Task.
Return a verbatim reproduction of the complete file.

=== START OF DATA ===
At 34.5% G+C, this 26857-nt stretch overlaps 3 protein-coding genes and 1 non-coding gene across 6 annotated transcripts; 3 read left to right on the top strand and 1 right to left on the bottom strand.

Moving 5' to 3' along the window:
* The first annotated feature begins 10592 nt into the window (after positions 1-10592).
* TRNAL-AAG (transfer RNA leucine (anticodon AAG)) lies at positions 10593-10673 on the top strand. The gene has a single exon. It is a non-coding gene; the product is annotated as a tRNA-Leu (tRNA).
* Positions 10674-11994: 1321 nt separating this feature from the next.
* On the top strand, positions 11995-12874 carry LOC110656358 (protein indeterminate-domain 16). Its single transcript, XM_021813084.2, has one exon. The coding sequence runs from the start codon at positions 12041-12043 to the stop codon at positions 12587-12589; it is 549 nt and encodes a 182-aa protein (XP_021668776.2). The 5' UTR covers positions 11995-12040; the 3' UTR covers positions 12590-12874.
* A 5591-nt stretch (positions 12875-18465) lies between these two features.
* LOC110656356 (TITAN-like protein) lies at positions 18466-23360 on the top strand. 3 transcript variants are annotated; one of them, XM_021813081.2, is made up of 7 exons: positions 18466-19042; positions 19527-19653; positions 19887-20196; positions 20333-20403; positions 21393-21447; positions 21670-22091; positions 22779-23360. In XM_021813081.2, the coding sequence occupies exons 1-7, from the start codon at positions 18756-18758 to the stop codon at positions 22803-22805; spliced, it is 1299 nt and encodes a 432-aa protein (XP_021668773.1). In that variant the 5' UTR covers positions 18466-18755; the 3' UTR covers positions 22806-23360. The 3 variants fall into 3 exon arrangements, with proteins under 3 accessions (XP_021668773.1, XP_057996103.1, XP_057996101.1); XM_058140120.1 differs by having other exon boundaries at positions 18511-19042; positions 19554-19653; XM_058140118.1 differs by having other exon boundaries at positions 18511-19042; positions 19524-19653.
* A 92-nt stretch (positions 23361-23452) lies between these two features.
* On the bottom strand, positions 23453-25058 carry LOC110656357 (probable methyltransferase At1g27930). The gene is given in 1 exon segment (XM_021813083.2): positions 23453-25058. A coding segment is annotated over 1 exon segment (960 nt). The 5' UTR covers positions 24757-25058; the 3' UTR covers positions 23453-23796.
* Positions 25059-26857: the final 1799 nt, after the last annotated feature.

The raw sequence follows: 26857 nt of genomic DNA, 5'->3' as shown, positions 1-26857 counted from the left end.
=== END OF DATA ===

At 34.5% G+C, this 26857-nt stretch overlaps 3 protein-coding genes and 1 non-coding gene across 6 annotated transcripts; 3 read left to right on the top strand and 1 right to left on the bottom strand.

Moving 5' to 3' along the window:
* The first annotated feature begins 10592 nt into the window (after positions 1-10592).
* TRNAL-AAG (transfer RNA leucine (anticodon AAG)) lies at positions 10593-10673 on the top strand. The gene has a single exon. It is a non-coding gene; the product is annotated as a tRNA-Leu (tRNA).
* Positions 10674-11994: 1321 nt separating this feature from the next.
* On the top strand, positions 11995-12874 carry LOC110656358 (protein indeterminate-domain 16). Its single transcript, XM_021813084.2, has one exon. The coding sequence runs from the start codon at positions 12041-12043 to the stop codon at positions 12587-12589; it is 549 nt and encodes a 182-aa protein (XP_021668776.2). The 5' UTR covers positions 11995-12040; the 3' UTR covers positions 12590-12874.
* A 5591-nt stretch (positions 12875-18465) lies between these two features.
* LOC110656356 (TITAN-like protein) lies at positions 18466-23360 on the top strand. 3 transcript variants are annotated; one of them, XM_021813081.2, is made up of 7 exons: positions 18466-19042; positions 19527-19653; positions 19887-20196; positions 20333-20403; positions 21393-21447; positions 21670-22091; positions 22779-23360. In XM_021813081.2, the coding sequence occupies exons 1-7, from the start codon at positions 18756-18758 to the stop codon at positions 22803-22805; spliced, it is 1299 nt and encodes a 432-aa protein (XP_021668773.1). In that variant the 5' UTR covers positions 18466-18755; the 3' UTR covers positions 22806-23360. The 3 variants fall into 3 exon arrangements, with proteins under 3 accessions (XP_021668773.1, XP_057996103.1, XP_057996101.1); XM_058140120.1 differs by having other exon boundaries at positions 18511-19042; positions 19554-19653; XM_058140118.1 differs by having other exon boundaries at positions 18511-19042; positions 19524-19653.
* A 92-nt stretch (positions 23361-23452) lies between these two features.
* On the bottom strand, positions 23453-25058 carry LOC110656357 (probable methyltransferase At1g27930). The gene is given in 1 exon segment (XM_021813083.2): positions 23453-25058. A coding segment is annotated over 1 exon segment (960 nt). The 5' UTR covers positions 24757-25058; the 3' UTR covers positions 23453-23796.
* Positions 25059-26857: the final 1799 nt, after the last annotated feature.

The raw sequence follows: 26857 nt of genomic DNA, 5'->3' as shown, positions 1-26857 counted from the left end.